The side-effects of Isita’s current therapy are partly psychological. The drugs induce massive mood swings. She has sudden bursts of total fury which subside as quickly as they flare up. Although we know why this is happening, we still have to tell her that it is not right, not least because she can be quite scary. She had a fit with Jamie the other day for some quite trivial reason which wasn’t his fault anyway. He fled almost in tears and I had to reprimand her. She stormed into her room and slammed the door. A little while later, she came out and wordlessly thrust a piece of paper into my hand, like the haughty heroine of a Victorian melodrama.
She has only just learned to write – probably a little behind the rest of her classmates, but she loves it and puts down whatever is in her mind. Her letter – with the words all run together and spelt however she pleases – read: “I am sorry that I shouted at you. Please make it up to you. When I shout at you I feel pain and regret.” More recently, we have been getting emojis.
It is a tough call being given medicine which makes your head go all over the place, and then to have to spend so much time cooped up in hospital. Currently she is sleeping at St Mary’s Paddington and spending her days here at home, which is a big improvement on the previous three weeks. She was supposed to come home after successfully finishing the fourth cycle of immunotherapy ten days ago.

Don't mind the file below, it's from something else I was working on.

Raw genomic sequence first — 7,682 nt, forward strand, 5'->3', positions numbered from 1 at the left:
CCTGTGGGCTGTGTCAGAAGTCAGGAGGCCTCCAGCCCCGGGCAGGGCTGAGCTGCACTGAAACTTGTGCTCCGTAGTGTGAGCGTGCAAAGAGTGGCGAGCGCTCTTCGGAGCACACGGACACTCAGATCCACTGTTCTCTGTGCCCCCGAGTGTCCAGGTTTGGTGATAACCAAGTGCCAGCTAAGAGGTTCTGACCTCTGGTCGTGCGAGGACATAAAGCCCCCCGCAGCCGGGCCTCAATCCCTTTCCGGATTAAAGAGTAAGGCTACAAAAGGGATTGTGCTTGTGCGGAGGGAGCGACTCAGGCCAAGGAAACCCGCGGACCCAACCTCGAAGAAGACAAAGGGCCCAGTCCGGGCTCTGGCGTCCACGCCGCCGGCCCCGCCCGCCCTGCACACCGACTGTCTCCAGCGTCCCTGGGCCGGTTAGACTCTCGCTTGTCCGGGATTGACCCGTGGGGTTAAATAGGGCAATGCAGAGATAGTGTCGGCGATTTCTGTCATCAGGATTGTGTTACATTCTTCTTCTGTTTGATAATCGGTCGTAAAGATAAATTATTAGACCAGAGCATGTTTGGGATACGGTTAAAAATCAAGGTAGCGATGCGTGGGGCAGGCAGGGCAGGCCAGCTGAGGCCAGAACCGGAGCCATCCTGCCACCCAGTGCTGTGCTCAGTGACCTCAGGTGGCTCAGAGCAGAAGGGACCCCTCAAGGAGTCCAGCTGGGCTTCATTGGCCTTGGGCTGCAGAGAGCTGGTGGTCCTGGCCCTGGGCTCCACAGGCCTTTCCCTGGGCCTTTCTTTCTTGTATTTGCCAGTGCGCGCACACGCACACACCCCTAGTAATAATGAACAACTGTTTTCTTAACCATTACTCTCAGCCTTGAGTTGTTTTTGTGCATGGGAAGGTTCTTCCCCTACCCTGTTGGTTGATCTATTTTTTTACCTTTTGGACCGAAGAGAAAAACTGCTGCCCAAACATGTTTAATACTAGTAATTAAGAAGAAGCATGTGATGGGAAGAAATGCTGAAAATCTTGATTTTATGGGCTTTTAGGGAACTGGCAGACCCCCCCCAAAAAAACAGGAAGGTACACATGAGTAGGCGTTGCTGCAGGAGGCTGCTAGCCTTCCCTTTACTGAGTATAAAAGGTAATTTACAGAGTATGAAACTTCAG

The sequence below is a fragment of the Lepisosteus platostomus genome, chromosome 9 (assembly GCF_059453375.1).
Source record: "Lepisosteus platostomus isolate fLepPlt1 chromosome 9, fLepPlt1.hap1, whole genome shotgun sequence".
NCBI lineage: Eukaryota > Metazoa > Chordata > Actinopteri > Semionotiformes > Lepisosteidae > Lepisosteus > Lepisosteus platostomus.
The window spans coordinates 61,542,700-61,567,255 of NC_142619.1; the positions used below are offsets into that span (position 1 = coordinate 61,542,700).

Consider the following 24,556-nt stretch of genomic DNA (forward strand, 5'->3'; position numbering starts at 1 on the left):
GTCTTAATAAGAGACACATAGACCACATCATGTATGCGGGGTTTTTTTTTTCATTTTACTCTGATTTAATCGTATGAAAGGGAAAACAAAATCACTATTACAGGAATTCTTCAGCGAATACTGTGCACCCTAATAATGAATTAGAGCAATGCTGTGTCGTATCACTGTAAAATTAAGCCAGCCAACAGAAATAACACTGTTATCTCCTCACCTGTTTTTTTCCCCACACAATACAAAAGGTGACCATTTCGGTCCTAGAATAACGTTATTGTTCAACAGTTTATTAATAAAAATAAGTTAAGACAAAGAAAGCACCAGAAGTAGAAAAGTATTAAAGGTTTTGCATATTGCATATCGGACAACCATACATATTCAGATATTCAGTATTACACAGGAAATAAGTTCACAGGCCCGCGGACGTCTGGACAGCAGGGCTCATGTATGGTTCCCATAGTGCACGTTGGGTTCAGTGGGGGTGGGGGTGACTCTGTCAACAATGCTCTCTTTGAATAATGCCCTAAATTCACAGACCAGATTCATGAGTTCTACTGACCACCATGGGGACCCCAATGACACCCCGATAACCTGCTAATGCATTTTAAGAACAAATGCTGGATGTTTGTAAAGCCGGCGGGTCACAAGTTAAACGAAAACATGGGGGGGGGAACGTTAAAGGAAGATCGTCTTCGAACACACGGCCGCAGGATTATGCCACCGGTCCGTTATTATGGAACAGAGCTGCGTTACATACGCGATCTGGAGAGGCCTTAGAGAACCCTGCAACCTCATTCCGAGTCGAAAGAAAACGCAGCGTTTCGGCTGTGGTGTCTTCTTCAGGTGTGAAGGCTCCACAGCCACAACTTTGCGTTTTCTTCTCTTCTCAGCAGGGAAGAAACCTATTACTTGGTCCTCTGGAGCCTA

Unfortunately, during the last 24 hours of the treatment she developed a high temperature. At first, they thought it might be a delayed reaction to the antibodies, but it turned out to be a bacterial infection. For two days she was very feverish and down at heart, as she had been looking forwards so much to going home, seeing Jamie and even spending a weekend down in Surrey. The doctors prescribed some powerful IV antibiotics so by Saturday evening she was much better. On Sunday I took her out for spaghetti al cartoccio at Ciao Bella on Lamb’s Conduit Street (pasta and seafood cooked in a greaseproof paper bag – heaven!), a funfair on Coram’s Fields and a strawberry sorbet which made things much more cheerful.
Normally, once you have gone 48 hours without a fever you can go home or get out of isolation. However, the blood cultures from her central line continued to test positive for the infection, meaning it was in her central line. This is the most dangerous thing of all as the line is placed directly into her aorta so any infection goes straight into the heart and the bloodstream. You definitely do not want to let it get that far. For a while we thought they might have to take the line out and start again. But instead she has been having IV antibiotics three times a day, and for a while they stopped her going outside.
She is far too well to be in hospital and luckily everyone we deal with recognises this. So now the regime has been adapted. The West London community nurses come home once a day to give her one of the doses and then she has the other two at St Mary’s overnight. It was one of the community nurses who noticed that there had been a communication mix-up between GOSH and St Mary’s and that we have been overdosing Isita on the antibiotics for the past few days – not good for the kidneys. Normally that sort of news about one of your children would send you up the wall – and rightly so. But we are so inured to the perils and troubles of this treatment that we just thank God that they spotted the problem and rely on the doctors to fix it. I don’t think we have the energy even to be angry. Maybe we ought to get Isita to write them a letter.